Health literacy is an indicator of a society's ability to make better health judgements for themselves and the people around them. This study investigated the prevalence of health literacy among Malaysian adults and provided an overall picture of the society's current health literacy status, which has not been previously assessed. The study also highlighted socio-demographic markers of communities with limited health literacy that may warrant future intervention. A population-based self-administered survey using the Health Literacy Survey Malaysian Questionnaire18 (HLS-M-Q18) instrument was conducted as part of the National Health Morbidity Survey 2019 in Malaysia. The nationwide survey utilized a two-staged stratified random sampling method. A sample of 9478 individuals aged 18 and above, drawn from the living quarter list, participated in the study. The health literacy score was divided into three levels; limited, sufficient, and excellent. Findings showed a majority of the Malaysian population had a sufficient health literacy level in all three domains-healthcare, diseases prevention and health promotion (49.1%, 44.2%, and 47.5%, respectively)-albeit leaning towards the lower end of the category with an average score of 35.5. The limited health literacy groups were prevalent among respondents with older age (68%), lower education level (64.8%), and lower household income (49.5%). The overall health literacy status for Malaysia was categorized at a lower sufficiency level. Future health literacy improvements should focus on communities with a limited health literacy level to improve the overall score.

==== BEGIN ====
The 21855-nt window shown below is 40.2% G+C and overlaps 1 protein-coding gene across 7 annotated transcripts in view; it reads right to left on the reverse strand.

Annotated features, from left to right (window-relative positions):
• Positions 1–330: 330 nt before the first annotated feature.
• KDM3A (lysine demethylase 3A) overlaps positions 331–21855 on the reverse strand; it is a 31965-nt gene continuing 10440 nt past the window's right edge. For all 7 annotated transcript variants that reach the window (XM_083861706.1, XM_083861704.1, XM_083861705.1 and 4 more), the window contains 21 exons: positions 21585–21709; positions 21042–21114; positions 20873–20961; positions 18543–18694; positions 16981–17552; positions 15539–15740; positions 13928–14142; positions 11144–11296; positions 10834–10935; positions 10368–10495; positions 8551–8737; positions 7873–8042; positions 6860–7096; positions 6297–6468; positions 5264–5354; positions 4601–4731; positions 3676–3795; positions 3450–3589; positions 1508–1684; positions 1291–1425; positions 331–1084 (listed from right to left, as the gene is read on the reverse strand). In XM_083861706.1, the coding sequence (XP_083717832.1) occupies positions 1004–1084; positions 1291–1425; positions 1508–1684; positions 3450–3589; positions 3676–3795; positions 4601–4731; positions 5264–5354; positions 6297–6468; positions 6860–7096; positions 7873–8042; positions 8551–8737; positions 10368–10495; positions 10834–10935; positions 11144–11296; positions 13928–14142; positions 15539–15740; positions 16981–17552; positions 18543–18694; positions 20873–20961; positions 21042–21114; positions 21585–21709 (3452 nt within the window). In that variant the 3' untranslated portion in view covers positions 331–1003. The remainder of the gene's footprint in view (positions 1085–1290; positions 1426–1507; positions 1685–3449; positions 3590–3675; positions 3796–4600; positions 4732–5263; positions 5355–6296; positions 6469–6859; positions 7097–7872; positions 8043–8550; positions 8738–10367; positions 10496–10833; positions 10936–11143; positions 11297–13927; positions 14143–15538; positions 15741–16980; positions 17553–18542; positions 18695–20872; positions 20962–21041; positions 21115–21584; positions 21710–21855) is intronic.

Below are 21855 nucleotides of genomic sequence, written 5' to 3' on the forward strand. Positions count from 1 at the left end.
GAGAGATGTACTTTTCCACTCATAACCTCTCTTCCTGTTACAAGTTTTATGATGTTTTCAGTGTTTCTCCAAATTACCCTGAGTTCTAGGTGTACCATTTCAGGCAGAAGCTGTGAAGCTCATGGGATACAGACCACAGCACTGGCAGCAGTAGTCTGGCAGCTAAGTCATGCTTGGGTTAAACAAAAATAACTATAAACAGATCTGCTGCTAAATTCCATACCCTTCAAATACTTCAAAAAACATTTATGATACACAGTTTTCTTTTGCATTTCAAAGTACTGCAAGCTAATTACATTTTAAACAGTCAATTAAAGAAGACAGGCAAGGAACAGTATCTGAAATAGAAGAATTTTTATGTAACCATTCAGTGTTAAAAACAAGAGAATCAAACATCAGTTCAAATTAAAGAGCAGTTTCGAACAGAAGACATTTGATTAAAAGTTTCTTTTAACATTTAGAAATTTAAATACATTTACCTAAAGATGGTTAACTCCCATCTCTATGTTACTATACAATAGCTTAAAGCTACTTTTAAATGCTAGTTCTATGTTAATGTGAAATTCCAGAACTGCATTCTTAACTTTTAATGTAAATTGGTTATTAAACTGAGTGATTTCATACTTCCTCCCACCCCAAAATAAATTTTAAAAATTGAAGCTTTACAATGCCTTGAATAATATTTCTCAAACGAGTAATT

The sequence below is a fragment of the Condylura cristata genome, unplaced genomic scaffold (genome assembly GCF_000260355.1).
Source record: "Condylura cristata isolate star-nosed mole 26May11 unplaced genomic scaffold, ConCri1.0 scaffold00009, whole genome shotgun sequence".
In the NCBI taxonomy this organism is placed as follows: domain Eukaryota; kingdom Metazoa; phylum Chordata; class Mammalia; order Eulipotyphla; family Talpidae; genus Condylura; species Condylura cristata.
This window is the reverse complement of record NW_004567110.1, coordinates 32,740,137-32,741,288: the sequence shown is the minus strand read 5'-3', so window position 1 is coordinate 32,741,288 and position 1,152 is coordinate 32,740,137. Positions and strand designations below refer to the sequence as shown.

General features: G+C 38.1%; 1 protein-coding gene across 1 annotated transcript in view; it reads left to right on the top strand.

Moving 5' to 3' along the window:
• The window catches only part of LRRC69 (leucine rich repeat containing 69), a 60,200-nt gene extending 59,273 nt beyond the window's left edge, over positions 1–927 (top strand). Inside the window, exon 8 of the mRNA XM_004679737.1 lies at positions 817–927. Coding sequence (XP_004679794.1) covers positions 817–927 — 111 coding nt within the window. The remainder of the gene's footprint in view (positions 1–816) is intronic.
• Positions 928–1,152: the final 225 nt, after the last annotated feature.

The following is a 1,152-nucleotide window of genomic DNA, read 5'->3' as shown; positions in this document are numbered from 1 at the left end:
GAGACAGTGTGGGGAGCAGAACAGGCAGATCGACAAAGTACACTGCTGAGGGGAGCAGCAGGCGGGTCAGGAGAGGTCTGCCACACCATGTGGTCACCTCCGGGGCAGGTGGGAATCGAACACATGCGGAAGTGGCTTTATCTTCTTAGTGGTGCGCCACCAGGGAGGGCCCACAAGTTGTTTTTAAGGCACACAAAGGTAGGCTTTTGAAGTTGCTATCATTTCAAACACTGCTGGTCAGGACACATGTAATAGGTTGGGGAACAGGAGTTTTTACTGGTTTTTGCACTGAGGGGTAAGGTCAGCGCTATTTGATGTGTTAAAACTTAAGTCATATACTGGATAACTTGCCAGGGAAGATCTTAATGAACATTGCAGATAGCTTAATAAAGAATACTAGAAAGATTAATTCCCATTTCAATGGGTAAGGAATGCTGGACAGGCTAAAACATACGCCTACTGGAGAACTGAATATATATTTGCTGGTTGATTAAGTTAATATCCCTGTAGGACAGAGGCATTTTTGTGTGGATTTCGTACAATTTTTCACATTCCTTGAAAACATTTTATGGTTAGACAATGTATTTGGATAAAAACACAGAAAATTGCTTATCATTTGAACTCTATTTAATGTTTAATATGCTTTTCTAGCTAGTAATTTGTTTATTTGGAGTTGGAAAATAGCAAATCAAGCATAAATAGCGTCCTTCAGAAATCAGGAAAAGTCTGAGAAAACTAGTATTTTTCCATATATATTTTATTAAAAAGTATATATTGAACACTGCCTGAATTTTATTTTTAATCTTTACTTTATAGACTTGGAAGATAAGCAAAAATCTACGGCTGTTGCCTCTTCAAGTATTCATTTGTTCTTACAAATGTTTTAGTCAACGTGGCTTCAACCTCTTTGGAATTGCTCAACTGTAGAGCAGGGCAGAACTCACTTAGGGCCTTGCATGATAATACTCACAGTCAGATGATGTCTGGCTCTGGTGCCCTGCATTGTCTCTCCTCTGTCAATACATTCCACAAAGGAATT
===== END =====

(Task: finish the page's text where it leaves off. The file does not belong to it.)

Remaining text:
* Title and MeSH Headings from MEDLINE®/PubMed®, a database of the U.S. National Library of Medicine.